In 2014, Weaver reprised the role of Ripley for the first time in 17 years by voicing the character in the video game Alien: Isolation. Her character has a voice cameo in the main story, and has a central role in the two DLCs set during the events of Alien, with most of the original cast voicing their respective characters.[53][54] Weaver appeared in the film Exodus: Gods and Kings (2014) playing Tuya, directed by Ridley Scott, alongside Christian Bale, Joel Edgerton and Ben Kingsley.[55] In 2015, she co-starred in Neill Blomkamp's science-fiction film Chappie, and stated that she would agree to appear in an Alien sequel, provided that Blomkamp directs.[56] On February 18, 2015, it was officially announced that an Alien sequel would be made, with Blomkamp slated to direct.[57] On February 25, 2015, Weaver confirmed that she would reprise her role as Ellen Ripley in the new Alien film.[58] In 2016, Weaver voiced herself in a cameo in the Pixar film Finding Dory.[59] On January 21, 2017, in response to a fan question on Twitter asking what the chances were of his Alien project actually happening, Blomkamp responded "slim".[60][61] Weaver played Alexandra, the leader of the Hand, in Netflix and Marvel's miniseries The Defenders, released in 2017.

On June 7, 2019, Weaver confirmed that she would reprise her role as Dana Barrett in Ghostbusters: Afterlife, which was released on November 19, 2021.[62][63] On September 23, 2019, Variety reported that Weaver and Kevin Kline are set to reunite again (after Dave and The Ice Storm) for The Good House, a drama from Steven Spielberg's Amblin Partners and Universal Pictures.[64] Her voice has been used for audiobooks, film soundtracks, and video games including James Cameron's Avatar: The Game (2009) and Alien: Isolation (2014). She has also voiced roles for Futurama, Penn Zero: Part-Time Hero, and SpongeBob SquarePants.

2020s: Present work


In September 2011, it was confirmed that Weaver would be returning to Avatar: The Way of Water, with James Cameron stating that "no one ever dies in science fiction."[65] The Way of Water, alike to its predecessor, was released to critical and commercial success.[66] Principal photography for Avatar: The Way of Water and Avatar 3 started simultaneously on September 25, 2017; Weaver portrayed Kiri, Jake and Neytiri's daughter, and reprised her role as Dr. Grace Augustine.[67][68][69] The film became the third-highest-grossing film of all time, and it received a nomination for the Academy Award for Best Picture.

Personal life

Weaver with Ronald Reagan and Fahd of Saudi Arabia in 1985

Weaver has been married to stage director Jim Simpson since October 1, 1984.[70] They live in Manhattan[18] and have one child born in 1990 who is non-binary.[71][72] Together, the couple founded The Flea Theater in 1996.

Weaver is a friend of Jamie Lee Curtis, with whom she starred in the romantic comedy You Again (2010). In a 2015 interview together, Curtis admitted to Weaver that she never saw Alien in its entirety because she was too scared.[25] Weaver appeared in two episodes of the UK television series Doc Martin in 2015 and 2017 playing an American tourist.[73] She revealed that the reason behind her appearances was her 40-year friendship with Doc Martin star Selina Cadell.[74]

After making Gorillas in the Mist, Weaver became a supporter of the Dian Fossey Gorilla Fund, and later its honorary chairperson.[75] She was honored by the Explorers Club for this work, and is considered to be an environmentalist.[76] In October 2006, she gave a news conference at the start of a United Nations General Assembly policy deliberation where she outlined the threat to ocean habitats posed by deep-sea trawling, an industrial method for catching fish.[77] On April 8, 2008, in the Rainbow Room, she hosted the annual gala of the Trickle Up Program, a non-profit organization focusing on those in extreme poverty, mainly women and disabled people.[78]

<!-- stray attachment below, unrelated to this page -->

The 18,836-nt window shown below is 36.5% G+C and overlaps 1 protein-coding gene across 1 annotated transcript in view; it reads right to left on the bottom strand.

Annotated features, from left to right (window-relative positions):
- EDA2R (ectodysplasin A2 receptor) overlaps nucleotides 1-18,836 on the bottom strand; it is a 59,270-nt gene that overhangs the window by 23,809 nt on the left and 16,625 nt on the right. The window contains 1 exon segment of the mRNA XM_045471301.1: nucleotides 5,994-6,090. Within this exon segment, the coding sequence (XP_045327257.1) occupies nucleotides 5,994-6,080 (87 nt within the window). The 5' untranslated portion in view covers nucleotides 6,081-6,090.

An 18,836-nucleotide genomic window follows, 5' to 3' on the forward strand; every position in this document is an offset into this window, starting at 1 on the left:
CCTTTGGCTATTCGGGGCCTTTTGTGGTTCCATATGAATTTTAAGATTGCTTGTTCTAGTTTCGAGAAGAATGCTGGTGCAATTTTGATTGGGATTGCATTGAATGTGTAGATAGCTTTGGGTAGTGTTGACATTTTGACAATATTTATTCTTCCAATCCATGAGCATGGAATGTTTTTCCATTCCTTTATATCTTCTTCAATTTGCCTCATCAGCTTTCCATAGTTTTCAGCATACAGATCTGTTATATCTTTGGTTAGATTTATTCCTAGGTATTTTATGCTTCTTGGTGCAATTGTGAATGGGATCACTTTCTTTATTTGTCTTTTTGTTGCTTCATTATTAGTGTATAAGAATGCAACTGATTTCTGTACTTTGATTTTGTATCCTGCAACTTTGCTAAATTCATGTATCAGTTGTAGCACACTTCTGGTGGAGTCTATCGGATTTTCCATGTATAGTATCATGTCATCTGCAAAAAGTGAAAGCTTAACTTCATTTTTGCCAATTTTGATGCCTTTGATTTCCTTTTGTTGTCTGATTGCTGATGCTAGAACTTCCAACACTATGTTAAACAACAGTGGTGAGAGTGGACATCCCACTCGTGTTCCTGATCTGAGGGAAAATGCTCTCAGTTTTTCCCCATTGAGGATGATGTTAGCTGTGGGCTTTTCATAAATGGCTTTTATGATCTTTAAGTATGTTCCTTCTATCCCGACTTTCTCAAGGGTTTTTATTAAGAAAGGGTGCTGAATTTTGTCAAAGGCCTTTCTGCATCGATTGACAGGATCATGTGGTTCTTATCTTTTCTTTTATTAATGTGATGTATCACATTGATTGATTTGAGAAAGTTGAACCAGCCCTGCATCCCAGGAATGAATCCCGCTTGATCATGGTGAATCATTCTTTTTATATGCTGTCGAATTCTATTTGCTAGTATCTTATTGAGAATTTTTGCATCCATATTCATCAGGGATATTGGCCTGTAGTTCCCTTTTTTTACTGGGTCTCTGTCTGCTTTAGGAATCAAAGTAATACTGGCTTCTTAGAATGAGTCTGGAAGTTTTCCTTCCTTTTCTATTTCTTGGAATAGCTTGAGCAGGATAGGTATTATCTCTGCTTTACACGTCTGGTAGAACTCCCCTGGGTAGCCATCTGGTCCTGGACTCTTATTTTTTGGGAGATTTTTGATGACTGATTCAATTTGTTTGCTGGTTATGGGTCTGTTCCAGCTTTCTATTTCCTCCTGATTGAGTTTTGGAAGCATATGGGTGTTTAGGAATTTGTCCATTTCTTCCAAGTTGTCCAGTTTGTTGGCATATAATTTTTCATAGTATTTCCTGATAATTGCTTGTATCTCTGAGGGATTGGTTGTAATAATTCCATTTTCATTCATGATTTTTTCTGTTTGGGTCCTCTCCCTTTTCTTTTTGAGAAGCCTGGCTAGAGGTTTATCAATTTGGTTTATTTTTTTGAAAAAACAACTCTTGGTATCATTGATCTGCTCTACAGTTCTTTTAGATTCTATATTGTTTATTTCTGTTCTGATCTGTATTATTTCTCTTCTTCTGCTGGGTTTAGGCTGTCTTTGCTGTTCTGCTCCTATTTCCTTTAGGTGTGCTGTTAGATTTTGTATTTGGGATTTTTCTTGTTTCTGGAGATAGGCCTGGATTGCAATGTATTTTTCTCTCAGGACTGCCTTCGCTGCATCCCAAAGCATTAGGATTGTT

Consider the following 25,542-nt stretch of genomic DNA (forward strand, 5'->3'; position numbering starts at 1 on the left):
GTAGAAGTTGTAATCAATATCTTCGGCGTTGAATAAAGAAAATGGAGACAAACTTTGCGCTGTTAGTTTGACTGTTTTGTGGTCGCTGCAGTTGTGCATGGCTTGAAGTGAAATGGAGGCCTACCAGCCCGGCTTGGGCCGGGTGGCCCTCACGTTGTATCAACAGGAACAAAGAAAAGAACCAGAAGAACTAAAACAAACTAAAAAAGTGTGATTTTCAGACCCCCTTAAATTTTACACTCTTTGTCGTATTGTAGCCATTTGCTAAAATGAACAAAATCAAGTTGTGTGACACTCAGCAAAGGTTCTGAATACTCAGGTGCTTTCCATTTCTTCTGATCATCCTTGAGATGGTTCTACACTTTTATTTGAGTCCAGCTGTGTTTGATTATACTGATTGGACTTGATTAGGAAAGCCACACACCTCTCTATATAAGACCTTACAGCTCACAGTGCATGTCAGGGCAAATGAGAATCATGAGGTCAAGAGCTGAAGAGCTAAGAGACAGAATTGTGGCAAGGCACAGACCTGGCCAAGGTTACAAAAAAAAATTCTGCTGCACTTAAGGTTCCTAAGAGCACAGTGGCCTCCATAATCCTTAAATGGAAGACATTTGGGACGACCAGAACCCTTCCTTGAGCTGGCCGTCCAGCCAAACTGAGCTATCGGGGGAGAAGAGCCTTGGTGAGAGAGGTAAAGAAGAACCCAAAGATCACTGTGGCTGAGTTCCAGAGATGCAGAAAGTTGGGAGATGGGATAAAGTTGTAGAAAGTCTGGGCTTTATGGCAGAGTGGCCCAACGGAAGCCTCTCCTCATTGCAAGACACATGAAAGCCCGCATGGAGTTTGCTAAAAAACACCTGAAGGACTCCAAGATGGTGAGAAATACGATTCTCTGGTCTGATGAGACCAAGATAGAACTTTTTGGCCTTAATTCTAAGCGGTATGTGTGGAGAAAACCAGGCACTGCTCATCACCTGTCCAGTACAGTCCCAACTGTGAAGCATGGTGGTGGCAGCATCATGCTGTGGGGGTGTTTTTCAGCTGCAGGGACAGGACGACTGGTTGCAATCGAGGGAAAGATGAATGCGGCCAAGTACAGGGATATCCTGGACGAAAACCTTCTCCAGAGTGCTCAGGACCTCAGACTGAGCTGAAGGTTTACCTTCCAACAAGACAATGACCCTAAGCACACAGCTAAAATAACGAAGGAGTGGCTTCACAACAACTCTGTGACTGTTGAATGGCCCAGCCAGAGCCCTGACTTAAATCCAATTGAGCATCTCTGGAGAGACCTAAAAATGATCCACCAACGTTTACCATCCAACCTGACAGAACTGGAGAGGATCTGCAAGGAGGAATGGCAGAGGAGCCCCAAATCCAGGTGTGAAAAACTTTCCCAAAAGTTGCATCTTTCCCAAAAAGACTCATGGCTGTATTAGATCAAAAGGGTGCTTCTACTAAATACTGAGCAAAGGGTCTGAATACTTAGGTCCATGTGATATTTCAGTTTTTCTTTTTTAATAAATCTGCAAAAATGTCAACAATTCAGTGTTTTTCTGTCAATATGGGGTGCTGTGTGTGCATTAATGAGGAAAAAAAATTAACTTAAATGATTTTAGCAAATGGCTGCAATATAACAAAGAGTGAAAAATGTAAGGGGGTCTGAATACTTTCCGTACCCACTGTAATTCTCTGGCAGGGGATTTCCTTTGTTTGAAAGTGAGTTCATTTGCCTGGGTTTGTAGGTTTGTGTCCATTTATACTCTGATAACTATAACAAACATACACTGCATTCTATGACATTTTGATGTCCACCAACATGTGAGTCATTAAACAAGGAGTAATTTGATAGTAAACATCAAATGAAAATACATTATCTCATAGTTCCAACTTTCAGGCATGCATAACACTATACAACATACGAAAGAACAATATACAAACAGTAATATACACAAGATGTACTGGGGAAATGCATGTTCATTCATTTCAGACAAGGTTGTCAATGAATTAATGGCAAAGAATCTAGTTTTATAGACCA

Works and accolades

Weaver in December 2009

Weaver has appeared in numerous works across her career; among these, her highest-acclaimed film roles include[79][80][81] Alien (1979), The Year of Living Dangerously (1982), Ghostbusters (1984), Aliens (1986), Gorillas in the Mist (1988), Working Girl (1988), The Ice Storm (1997), Dave (1993), Death and the Maiden (1994), Copycat (1995), Galaxy Quest (1999), Holes (2003), WALL-E (2008), Avatar (2009), The Cabin in the Woods (2011) and A Monster Calls (2016).

Weaver was nominated for the British Academy Film Award for Most Promising Newcomer to Leading Film Roles and the Saturn Award for Best Actress for her performance in the first installment of the Alien franchise. For the second installment of Alien, similarly titled Aliens, Weaver won the Saturn Award for Best Actress, and earned nominations for the Academy Award for Best Actress and the Golden Globe Award for Best Actress.

In 1988, Weaver earned simultaneous Academy Award nominations—Best Actress and Best Supporting Actress—for her respective performances in Gorillas in the Mist and Working Girl; these roles also won her two Golden Globe Awards.[a] She was nominated for a Tony Award for her performance in the play Hurlyburly, which was her 1985 stage debut.

Weaver won the BAFTA Award for Best Actress in a Supporting Role for appearing in The Ice Storm. She has been nominated for four Primetime Emmy Awards, three for Outstanding Lead Actress in a Limited or Anthology Series or Movie and one for Outstanding Narrator. Her role in Political Animals earned her a nomination for a Critics' Choice Award.

In 2024, the Academy of Cinematographic Arts and Sciences of Spain awarded her with the International Goya Award for "her impressive career full of unforgettable films and inspiring us by creating complex and strong female characters."[82]


  1. ^ a b This year, a rarity occurred at the Golden Globes, with Weaver sharing her Best Actress in a Motion Picture – Drama win (for Gorillas in the Mist) with two other actresses (Jodie Foster for The Accused and Shirley MacLaine for Madame Sousatzka) in a three-way tie. Weaver also became the first actor to win two acting Golden Globes in the same year.